Case Report

Descemet Stripping Endothelial Keratoplasty for Congenital Aniridia: An Interesting and Challenging Story


  • Michael Tsatsos
  • Ioannis Athanasiadis
  • Nikolaos Ziakas

Received Date: 01.11.2021 Accepted Date: 12.02.2022 Turk J Ophthalmol 2022;52(3):208-211 PMID: 35770364

Congenital aniridia is a rare condition affecting a wide range of ocular structures, from the ocular surface to the retina. We present the case of a 59-year-old woman with PAX6- and WT1-negative congenital aniridia who developed aniridia-associated keratopathy and progressive endothelial dysfunction with corneal decompensation after cataract surgery. The patient underwent successful ultrathin Descemet stripping endothelial keratoplasty. Despite the challenges faced with an unstable iridolenticular diaphragm, we were pleasantly surprised to see improvement not only of corneal edema and endothelial function but also of the whole cornea, including anterior corneal anatomy and appearance. In conclusion, endothelial transplantation in a patient with aniridia resulted in improvement of all the corneal structures from the endothelium to the stroma, epithelium, and possibly even the ocular surface.

Keywords: Aniridia, ocular surface, endothelium, keratoplasty


Congenital aniridia (CA) is a rare panocular condition with different inheritance patterns and phenotypic expression. The PAX6 gene on chromosome 11p13 is a crucial factor in its pathogenesis. The most common form is autosomal dominant CA, which involves only the eyes and has complete penetrance but variable expressivity. Sporadic cases are less frequent and are associated with a de novo mutation. This form of CA can correlate with Miller/WAGR (Wilms tumor, aniridia, genitourinary anomalies, and mental retardation) syndrome. Autosomal recessive CA is the least common variant and can be associated with cerebellar ataxia and mental retardation (Gillespie syndrome).1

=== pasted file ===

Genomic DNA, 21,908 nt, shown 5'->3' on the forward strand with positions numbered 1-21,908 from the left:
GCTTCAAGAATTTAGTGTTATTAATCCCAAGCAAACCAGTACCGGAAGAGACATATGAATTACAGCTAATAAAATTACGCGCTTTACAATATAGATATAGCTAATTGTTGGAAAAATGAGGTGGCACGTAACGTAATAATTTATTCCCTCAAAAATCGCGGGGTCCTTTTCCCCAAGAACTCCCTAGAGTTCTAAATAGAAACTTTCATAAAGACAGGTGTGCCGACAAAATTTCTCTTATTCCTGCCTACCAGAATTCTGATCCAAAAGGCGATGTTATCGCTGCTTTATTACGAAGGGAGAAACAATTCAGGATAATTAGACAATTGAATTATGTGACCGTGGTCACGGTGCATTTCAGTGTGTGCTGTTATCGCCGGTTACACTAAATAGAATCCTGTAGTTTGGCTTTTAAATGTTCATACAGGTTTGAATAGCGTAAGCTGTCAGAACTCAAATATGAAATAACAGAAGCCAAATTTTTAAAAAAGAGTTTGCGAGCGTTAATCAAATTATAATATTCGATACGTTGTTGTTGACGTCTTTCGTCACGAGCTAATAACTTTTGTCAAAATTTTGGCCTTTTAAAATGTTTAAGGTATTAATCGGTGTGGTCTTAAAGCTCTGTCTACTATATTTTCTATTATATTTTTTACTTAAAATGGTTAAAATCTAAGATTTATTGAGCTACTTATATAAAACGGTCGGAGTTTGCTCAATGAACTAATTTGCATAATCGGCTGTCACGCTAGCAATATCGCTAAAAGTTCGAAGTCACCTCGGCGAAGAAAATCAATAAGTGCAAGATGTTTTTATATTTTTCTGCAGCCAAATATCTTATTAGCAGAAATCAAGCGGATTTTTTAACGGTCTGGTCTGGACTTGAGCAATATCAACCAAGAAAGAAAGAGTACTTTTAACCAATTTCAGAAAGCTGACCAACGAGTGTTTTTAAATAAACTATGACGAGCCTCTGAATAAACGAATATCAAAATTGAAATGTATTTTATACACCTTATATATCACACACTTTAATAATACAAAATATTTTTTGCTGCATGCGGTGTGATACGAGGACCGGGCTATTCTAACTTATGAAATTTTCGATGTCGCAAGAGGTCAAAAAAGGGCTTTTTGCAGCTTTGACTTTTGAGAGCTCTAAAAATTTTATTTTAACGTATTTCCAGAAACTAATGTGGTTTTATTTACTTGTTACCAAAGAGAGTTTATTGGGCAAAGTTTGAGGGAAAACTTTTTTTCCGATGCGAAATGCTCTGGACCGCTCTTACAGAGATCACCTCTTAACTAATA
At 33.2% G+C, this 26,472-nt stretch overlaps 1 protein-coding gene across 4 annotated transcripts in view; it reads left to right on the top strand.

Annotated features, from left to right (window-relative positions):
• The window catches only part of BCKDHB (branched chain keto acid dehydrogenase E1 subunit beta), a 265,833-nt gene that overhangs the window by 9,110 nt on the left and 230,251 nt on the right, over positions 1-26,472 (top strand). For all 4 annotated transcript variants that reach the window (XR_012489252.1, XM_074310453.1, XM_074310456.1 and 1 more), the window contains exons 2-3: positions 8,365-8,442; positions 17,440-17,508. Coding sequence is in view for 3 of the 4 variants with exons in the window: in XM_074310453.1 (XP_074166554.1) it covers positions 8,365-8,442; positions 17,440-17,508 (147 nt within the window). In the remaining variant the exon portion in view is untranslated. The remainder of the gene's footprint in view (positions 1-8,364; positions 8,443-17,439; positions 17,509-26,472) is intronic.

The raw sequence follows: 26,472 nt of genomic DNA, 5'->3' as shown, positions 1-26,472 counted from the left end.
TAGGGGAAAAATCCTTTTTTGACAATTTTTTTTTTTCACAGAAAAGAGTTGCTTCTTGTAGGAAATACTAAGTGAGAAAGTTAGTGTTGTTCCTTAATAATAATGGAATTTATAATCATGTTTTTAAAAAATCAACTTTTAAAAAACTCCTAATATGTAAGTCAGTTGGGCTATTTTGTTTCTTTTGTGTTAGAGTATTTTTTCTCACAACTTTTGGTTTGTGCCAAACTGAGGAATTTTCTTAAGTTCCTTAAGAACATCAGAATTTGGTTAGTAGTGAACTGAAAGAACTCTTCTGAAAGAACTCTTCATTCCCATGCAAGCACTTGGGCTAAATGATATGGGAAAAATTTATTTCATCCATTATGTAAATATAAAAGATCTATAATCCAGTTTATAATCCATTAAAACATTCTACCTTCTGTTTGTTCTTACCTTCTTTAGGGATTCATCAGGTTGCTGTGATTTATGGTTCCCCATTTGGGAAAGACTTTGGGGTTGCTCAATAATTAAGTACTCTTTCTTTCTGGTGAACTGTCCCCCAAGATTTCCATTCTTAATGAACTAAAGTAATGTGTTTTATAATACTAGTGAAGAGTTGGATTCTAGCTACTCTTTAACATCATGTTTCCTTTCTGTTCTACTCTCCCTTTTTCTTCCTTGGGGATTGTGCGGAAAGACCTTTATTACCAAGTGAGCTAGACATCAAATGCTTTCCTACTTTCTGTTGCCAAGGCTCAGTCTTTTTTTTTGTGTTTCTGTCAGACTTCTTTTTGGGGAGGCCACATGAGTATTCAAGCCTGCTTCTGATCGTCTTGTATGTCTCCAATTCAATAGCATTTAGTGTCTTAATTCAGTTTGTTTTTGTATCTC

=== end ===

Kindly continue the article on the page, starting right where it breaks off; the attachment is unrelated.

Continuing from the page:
CA affects a wide range of eye structures, from the ocular surface to the cornea, iris, lens, optic nerve, and macula. The cornea and ocular surface are characteristically affected, and the term aniridia-associated keratopathy is used to describe the progressive ocular surface pathology that greatly contributes to the reduction of the visual acuity of these patients.2

Case Presentation

A 59-year-old woman with bilateral CA was referred to our corneal unit for progressive reduction in visual acuity in the right eye associated mainly with endothelial dysfunction. She had previously undergone cataract surgery in the right eye and received an Ophtec aniridia sutured intraocular lens (IOL) (Ophtec, Netherlands). Fundus examination was challenging, as expected in CA, but we were able to confirm the presence of foveal hypoplasia. This was confirmed with optical coherence tomography.

On examination, the patient had a best corrected visual acuity (BCVA) of hand movements, photophobia, aniridia-associated keratopathy, ptosis, nystagmus, and intraocular pressure of 12 mmHg. There was obvious corneal opacity and edema associated with stromal striae in Descemet’s membrane as well as superficial and deep pannus suggesting chronicity of the corneal edema and ocular surface disease (Figure 1). Corneal thickness was measured as 857 µm, but endothelial cell count could not be obtained due to the marked corneal swelling. Genetic testing was negative for PAX6 and WT1 gene mutations, indicating sporadic CA with no other systemic involvement.